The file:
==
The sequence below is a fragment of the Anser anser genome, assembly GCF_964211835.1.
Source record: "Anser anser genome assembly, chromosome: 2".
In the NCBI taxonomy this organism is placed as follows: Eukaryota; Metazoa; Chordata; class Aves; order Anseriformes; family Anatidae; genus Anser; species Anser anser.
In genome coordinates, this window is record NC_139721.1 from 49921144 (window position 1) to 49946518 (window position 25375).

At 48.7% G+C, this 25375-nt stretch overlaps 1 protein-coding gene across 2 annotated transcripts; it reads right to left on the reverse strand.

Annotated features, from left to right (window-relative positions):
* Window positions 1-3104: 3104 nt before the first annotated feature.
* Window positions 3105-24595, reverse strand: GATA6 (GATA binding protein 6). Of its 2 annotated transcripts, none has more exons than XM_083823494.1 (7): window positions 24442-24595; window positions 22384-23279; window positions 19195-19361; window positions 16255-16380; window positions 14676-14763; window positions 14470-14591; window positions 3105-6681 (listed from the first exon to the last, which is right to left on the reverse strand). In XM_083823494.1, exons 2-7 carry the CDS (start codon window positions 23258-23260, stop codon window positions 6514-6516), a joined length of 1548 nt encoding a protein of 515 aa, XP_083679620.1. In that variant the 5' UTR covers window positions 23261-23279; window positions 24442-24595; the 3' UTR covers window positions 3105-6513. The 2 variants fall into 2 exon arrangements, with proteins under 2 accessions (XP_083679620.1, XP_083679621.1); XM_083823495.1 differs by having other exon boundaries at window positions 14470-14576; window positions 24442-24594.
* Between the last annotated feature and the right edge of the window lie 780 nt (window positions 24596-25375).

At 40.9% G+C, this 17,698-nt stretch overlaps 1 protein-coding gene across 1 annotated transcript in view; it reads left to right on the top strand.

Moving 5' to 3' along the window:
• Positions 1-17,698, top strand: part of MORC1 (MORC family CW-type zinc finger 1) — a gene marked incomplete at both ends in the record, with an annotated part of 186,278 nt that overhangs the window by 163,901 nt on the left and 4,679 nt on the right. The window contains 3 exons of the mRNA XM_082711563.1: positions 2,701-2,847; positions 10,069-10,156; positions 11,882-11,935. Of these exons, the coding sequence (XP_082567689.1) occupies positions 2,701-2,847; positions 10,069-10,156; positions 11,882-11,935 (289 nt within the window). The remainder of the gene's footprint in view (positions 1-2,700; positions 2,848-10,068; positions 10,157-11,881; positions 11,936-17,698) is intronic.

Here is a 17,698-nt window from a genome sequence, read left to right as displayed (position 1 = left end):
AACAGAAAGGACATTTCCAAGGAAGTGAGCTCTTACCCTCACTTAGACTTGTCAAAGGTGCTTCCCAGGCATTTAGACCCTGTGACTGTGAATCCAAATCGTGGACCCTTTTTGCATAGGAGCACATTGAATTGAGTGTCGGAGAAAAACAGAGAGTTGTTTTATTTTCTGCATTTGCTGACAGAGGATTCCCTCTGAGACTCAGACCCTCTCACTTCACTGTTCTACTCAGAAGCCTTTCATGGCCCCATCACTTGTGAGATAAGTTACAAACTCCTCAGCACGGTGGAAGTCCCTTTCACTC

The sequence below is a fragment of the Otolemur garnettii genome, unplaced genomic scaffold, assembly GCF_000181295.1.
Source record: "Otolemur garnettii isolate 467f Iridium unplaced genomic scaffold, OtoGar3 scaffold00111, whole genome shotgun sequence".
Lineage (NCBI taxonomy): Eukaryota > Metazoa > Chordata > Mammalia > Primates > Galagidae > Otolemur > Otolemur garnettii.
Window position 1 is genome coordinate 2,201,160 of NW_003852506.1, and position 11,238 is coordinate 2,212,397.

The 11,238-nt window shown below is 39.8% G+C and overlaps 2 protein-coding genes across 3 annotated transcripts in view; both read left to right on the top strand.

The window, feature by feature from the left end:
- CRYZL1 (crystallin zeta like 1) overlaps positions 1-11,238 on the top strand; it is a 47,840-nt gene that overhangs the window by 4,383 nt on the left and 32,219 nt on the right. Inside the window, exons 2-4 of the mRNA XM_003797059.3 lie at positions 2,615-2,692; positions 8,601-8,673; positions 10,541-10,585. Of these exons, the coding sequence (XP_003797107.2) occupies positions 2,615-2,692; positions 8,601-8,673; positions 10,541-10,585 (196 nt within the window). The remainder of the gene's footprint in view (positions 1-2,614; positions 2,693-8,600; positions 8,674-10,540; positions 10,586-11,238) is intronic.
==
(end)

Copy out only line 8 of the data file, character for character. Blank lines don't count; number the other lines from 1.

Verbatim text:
* Window positions 3105-24595, reverse strand: GATA6 (GATA binding protein 6). Of its 2 annotated transcripts, none has more exons than XM_083823494.1 (7): window positions 24442-24595; window positions 22384-23279; window positions 19195-19361; window positions 16255-16380; window positions 14676-14763; window positions 14470-14591; window positions 3105-6681 (listed from the first exon to the last, which is right to left on the reverse strand). In XM_083823494.1, exons 2-7 carry the CDS (start codon window positions 23258-23260, stop codon window positions 6514-6516), a joined length of 1548 nt encoding a protein of 515 aa, XP_083679620.1. In that variant the 5' UTR covers window positions 23261-23279; window positions 24442-24595; the 3' UTR covers window positions 3105-6513. The 2 variants fall into 2 exon arrangements, with proteins under 2 accessions (XP_083679620.1, XP_083679621.1); XM_083823495.1 differs by having other exon boundaries at window positions 14470-14576; window positions 24442-24594.